Aschkan Abdul Malek – Founder of AlemHealth

Ask yourself “what did I learn” at the end of the week, and “what do I need to learn” at the beginning of the week. If you’re not learning, you’re probably not listening, and your business will reflect that.

Aschkan Abdul Malek  combines a background in corporate finance and management consulting with 5 years of experience operating in places like Afghanistan and Iraq. Prior to founding AlemHealth, Aschkan was the director of Altai Consulting’s Central Asia and Middle East practice, managing projects and teams throughout the region on mandates for USAID, DFID, the World Bank, UN agencies, and large multinationals. Among other hobbies, he is an FIA-licensed racing driver, and will chase a football by instinct if it rolls in front of him.

Where did the idea for AlemHealth come from?

When I was working in Afghanistan a few years back, many of my Afghan employees were constantly going to India and Pakistan for even routine medical care, spending thousands of dollars in transit, accomodations, and other expenses unrelated to care oftentimes for care as straightforward as an MRI and a prescription. We looked at this and said there has to be a better way, how can we provide high quality diagnostic care without having people spend their entire savings, getting on a plane, and going into debt just to access care.

What does your typical day look like and how do you make it productive?

Healthcare is a 24/7 business, so right when I open my eyes I check my mobile and check for any urgent issues, I look through the previous day’s consultations to make sure everything went well, and answer any messages from Sajjad, my co-founder. As most startup CEOs will attest to though, after that, there is no typical day. There is always a mix of fund raising, operational execution, meetings with vendors and customers, and strategic planning that goes on, but seldom are days predictable. The key to productivity for me is to make sure that our entire organisation is productive, to do that I need to empower people to make decisions, and assist them in the hard decisions to make sure it’s aligned with who we are as a company.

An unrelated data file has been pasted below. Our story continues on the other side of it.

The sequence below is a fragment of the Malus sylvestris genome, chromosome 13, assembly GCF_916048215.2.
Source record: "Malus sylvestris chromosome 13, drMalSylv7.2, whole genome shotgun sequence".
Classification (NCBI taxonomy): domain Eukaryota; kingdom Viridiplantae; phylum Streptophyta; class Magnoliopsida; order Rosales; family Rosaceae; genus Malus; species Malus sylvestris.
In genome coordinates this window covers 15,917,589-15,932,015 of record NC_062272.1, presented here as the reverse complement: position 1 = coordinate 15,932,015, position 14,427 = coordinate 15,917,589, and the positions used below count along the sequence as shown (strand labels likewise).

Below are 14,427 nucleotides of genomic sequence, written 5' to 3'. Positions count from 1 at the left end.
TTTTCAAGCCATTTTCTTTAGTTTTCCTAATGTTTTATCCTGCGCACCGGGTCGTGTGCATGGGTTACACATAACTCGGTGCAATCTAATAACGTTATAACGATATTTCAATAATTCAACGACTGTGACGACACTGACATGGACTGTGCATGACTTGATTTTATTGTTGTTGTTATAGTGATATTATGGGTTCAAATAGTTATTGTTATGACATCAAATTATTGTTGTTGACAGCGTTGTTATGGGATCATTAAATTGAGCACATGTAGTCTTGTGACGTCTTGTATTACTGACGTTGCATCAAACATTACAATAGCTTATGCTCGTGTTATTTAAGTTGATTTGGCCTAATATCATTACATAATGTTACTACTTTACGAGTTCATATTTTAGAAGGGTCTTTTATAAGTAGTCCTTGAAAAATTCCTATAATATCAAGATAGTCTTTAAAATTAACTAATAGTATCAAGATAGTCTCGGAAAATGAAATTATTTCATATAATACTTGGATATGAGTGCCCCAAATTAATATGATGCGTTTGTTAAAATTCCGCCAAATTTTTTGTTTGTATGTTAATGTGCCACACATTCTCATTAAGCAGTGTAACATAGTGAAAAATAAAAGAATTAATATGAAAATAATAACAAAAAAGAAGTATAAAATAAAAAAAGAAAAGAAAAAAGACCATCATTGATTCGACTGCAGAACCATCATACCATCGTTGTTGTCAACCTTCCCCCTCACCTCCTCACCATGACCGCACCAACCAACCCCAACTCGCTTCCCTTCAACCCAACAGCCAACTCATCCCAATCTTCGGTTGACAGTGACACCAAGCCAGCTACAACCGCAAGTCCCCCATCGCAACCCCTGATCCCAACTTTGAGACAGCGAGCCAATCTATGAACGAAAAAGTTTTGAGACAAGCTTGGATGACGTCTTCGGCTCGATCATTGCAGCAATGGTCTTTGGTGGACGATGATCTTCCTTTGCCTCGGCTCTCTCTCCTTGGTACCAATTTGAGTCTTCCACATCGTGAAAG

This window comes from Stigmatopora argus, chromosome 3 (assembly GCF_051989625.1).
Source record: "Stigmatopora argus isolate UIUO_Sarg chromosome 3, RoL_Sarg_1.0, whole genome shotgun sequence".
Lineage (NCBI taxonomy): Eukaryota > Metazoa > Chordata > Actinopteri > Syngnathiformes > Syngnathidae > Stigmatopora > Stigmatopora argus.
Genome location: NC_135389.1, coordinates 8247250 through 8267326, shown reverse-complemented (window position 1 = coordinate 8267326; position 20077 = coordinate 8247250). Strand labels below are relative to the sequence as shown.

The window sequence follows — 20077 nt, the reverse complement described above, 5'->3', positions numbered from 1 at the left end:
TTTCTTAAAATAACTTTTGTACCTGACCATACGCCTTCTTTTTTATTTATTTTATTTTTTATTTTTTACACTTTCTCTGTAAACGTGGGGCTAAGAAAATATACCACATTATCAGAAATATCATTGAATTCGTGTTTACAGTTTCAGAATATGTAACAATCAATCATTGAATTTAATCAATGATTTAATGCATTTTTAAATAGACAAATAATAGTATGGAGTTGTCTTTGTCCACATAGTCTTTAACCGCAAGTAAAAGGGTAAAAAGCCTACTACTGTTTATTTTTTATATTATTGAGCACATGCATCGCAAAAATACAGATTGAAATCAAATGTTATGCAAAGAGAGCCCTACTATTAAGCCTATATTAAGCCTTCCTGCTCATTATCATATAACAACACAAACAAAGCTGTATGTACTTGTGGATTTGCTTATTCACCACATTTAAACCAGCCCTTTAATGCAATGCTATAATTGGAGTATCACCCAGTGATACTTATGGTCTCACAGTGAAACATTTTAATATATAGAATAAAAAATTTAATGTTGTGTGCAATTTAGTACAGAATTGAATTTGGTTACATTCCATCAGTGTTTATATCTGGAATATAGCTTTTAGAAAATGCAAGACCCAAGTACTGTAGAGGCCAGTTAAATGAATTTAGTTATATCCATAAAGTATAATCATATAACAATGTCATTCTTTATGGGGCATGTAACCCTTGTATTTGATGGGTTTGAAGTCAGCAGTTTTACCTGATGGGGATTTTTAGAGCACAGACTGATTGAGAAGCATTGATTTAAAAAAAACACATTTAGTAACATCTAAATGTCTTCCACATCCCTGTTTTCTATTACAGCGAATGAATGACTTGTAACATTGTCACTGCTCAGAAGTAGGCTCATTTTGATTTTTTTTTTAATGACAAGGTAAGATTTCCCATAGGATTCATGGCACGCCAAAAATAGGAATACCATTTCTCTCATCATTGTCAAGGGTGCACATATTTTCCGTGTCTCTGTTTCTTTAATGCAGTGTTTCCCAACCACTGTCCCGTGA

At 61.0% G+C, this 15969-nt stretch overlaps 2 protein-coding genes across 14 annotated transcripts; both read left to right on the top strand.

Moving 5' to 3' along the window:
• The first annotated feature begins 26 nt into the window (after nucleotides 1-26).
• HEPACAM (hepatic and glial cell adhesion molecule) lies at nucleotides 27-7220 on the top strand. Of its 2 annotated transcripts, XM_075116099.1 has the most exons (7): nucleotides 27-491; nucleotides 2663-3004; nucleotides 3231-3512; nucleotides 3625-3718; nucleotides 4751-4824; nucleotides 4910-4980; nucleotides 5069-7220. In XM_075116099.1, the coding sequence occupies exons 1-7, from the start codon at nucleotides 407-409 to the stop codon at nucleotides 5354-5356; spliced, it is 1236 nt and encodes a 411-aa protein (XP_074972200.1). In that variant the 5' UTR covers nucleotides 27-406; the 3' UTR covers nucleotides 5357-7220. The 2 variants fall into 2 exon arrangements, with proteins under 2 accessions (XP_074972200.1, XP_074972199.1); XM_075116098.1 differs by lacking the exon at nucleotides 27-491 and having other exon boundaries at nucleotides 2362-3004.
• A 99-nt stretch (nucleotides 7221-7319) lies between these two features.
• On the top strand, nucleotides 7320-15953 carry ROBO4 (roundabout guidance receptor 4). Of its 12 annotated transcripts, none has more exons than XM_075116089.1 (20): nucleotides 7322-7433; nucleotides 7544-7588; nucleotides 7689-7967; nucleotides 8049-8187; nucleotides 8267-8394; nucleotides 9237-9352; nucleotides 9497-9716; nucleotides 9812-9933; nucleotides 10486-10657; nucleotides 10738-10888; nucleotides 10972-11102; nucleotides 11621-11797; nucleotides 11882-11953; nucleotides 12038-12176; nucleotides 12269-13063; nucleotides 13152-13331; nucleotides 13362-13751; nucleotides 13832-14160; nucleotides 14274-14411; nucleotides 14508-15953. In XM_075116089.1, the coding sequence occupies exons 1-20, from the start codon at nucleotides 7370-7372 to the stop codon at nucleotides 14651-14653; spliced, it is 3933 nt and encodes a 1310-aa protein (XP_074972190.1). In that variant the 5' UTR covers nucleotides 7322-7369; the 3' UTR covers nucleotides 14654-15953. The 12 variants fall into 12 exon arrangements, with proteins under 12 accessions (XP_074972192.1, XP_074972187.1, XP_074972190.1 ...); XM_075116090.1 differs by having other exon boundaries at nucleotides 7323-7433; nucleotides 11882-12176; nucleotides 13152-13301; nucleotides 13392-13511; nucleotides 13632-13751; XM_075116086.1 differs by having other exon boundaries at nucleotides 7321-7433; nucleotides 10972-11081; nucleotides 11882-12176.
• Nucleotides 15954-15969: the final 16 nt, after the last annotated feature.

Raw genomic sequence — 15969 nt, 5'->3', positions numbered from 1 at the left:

How do you bring ideas to life?

There’s so much you can do in healthcare in developing countries, and it’s hard not to want to do them all at once. We work in some of the hardest places to provide healthcare in the world, so it’s important to make sure that every idea is tempered by operational realities. When we’re designing product, we’re constantly providing feedback from the ground to get insight on the hospitals, patients, and technical limitations, and when we’re designing operational processes on the ground, we always involve developers to make sure its technically feasible. For us, silos are evil.

What’s one trend that really excites you?

There’s a shopkeeper near our Afghanistan country manager’s house, the shopkeeper makes probably 150 USD a month. He has a smartphone, and three facebook accounts. The ubiquity of the $50 smartphone is amazing, it will change public health in developing countries if we have any say in it.

What is one habit of yours that makes you more productive as an entrepreneur?

I’m absolutely methodical about learning from failure. Anytime something fails, we spend the time to document and root cause the failure, and making sure we provide the resources we need to the point of failure so it doesn’t happen again. People appreciate when you’re not looking for someone to blame.

What was the worst job you ever had and what did you learn from it?